Combining the consumer feedback with the desire for sponsors to engage in meaningful ways with participants and the massive power of social sharing, Pic2Go, an Israeli company that appears to be rapidly spreading across the globe have significantly disrupted the industry by creating an automated race photo sharing technology and a model whereby participants get the photos for free.

I recently spoke to CEO, Eitan Hefetz“Instead of the traditional race photo model, I believe race organizers should offer their participants the level of service they expect to get these days – sharing their race photos, fast and free”. 

“By adding sponsor branding (to the photos) and allowing almost-instant uploads to social media, events can generate hundreds of thousands of organic impressions within 24 hours after the race, and a massive social engagement around the photos. This also provides full visibility on the generated impact and easy ROI measuring which sponsors can look forward to.” 

The traditional business model generally benefits both the supplier and the event with the rights holder being paid either an up-front fee or royalty on each photo sold or sometimes a combination of both. With the Pic2Go model, the opportunity can be sold to sponsors as part of their core investment or potentially allocated to their activation budget. The costs can even be absorbed by the race organiser. Other suppliers have now also developed a similar sponsor integration model.

The Pic2Go example is one of many where mass participation sports have evolved tremendously in today’s digital age. Participants are more aware than ever thanks to the internet, social media and informative wearables, events are embracing technology such as live mapping and major global brands in the technology space such as TCS and HERE Maps are partnering with events.

Innovation continues to happen on a daily basis and I am personally very excited for what the next ten years and beyond could bring – whether it is a new event concept, an app or technology that would turn the industry on its head or something as simple as a design tweak that could save events hundreds of thousands of dollars or man hours.

The Pic2Go technology will be on display as part of the upcoming Mass Participation Asia (MPA) conference and Eitan will also be presenting on the opportunities of combining the participants’ desire to share their race experience with technology for a more effective and engaging sponsorship.

149.7 Metres – The Difference Between Good and Bad Publicity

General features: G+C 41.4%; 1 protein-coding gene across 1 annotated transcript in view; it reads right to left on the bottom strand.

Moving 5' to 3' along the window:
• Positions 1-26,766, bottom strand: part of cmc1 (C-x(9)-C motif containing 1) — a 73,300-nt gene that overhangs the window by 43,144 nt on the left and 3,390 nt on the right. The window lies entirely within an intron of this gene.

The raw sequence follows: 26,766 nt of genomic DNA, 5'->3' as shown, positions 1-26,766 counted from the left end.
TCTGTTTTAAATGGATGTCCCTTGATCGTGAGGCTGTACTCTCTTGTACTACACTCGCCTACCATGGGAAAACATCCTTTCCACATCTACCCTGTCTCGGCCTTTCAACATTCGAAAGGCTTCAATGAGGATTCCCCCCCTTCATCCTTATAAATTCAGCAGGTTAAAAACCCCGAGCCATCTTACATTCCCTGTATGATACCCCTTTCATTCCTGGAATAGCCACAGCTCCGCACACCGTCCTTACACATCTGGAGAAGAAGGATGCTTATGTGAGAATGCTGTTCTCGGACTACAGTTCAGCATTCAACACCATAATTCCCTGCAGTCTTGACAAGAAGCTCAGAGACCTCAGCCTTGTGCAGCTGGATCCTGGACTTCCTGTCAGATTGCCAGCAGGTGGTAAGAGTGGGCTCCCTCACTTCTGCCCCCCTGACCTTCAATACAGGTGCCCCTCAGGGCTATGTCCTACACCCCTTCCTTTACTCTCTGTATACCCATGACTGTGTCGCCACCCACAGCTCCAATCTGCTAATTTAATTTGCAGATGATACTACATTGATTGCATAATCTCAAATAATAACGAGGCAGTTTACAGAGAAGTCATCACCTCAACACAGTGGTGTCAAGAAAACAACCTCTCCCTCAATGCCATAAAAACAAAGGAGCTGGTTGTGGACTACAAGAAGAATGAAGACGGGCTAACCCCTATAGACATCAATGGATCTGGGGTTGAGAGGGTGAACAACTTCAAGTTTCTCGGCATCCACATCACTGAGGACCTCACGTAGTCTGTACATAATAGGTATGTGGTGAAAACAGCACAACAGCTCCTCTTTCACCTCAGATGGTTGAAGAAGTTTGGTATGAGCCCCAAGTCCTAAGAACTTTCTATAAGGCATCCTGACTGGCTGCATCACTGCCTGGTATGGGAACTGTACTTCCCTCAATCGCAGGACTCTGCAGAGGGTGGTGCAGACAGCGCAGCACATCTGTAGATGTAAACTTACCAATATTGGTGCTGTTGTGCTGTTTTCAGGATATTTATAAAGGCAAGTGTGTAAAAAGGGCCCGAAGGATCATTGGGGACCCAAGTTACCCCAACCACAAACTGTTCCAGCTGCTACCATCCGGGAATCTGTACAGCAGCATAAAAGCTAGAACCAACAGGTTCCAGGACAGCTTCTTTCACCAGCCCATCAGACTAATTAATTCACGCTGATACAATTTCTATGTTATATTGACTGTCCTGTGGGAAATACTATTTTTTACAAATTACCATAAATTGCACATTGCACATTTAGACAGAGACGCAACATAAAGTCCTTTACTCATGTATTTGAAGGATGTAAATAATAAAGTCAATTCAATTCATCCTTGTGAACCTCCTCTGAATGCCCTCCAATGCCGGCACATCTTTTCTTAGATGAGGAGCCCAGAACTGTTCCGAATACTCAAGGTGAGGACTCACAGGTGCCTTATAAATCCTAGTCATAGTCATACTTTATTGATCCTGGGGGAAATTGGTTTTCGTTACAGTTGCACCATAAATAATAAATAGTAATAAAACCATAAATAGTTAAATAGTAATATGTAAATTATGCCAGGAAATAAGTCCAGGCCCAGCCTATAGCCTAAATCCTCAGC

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Last week, a friend in London sent me a recent BBC article “Great Scottish Run half-marathon course found to be short”.

It highlighted the complexities of delivering successful mass participation events, especially in the heart of major cities, as well as the power of social media and wearables to keep organisers accountable.

The organiser of the event, The Great Run Company, is one of the most experienced in the business, having been around for over 30 years and delivered events for over 4 million participants. So if such an industry veteran can experience an issue, there are clearly potential lessons for others.

The event, held back in October, was won in what at first appeared to be a course and Scottish record time by Olympian, Callum Hawkins, and no doubt hundreds of runners also thought they had set personal and season’s bests.

Questions were posed soon after the race by participants who indicated that their Garmins and other devices showed the course to be about 200m short. Chatter soon started on the likes of Facebook and Strava and the organisers committed to re-measure the course – something that would have had to happen anyway due to a record being broken. The re-measure was only able to be done in late January.

The miscalculation of the distance was down to human error, with two problems identified. A small section of the prescribed route was not followed correctly on race day and in addition, when the course measure was conducted, the roads were unclosed due to essential utilities works. It is easier for measurers to take the exact line athletes will run when the roads are closed.

Measurement of road courses for running events is a complex process that has evolved significantly over the past 30 years. With such huge bonuses at stake these days for breaking of records, it is an even more critical component.

I was lucky enough to be involved in the route measure for the 2000 Sydney Olympic Marathon. A police escort helped close roads, often ridden in the wrong direction. One of the highlights was cycling diagonally across Sydney Harbour Bridge devoid of vehicles apart from a long line of stationary traffic on the lane closest to the Opera House. We were greeted with a mixture of cheers and jeers and no doubt a good few people were left bewildered. The measure could clearly have not been accomplished without the support of a number of city agencies.

So what are some of the lessons that we can take from the events in Scotland:

  • Collaboration is key: for the safety of the measurers and to ensure accuracy, the support of city agencies to close roads or provide police escorts makes a challenging task far easier
  • Identify every possible way to eradicate the risk of human error: participants going the wrong way is almost always the result of human error. Look at ways to reduce this both during course set-up and whilst the race is on
  • Monitor your social media channels
  • Have a clear crisis communication plan that outlines how you will communicate clearly and in a timely manner with your stakeholders. This is likely to include sponsors, host city and of course participants
  • Try to resolve and clarify the issue/s as fast as possible
  • Accept responsibility and apologise, as happened with the Great Scottish Run.
  • Appoint a certified course measurer and provide them with the appropriate information and environment to conduct the measure
  • Do a thorough debrief and identify how processes and procedures can be improved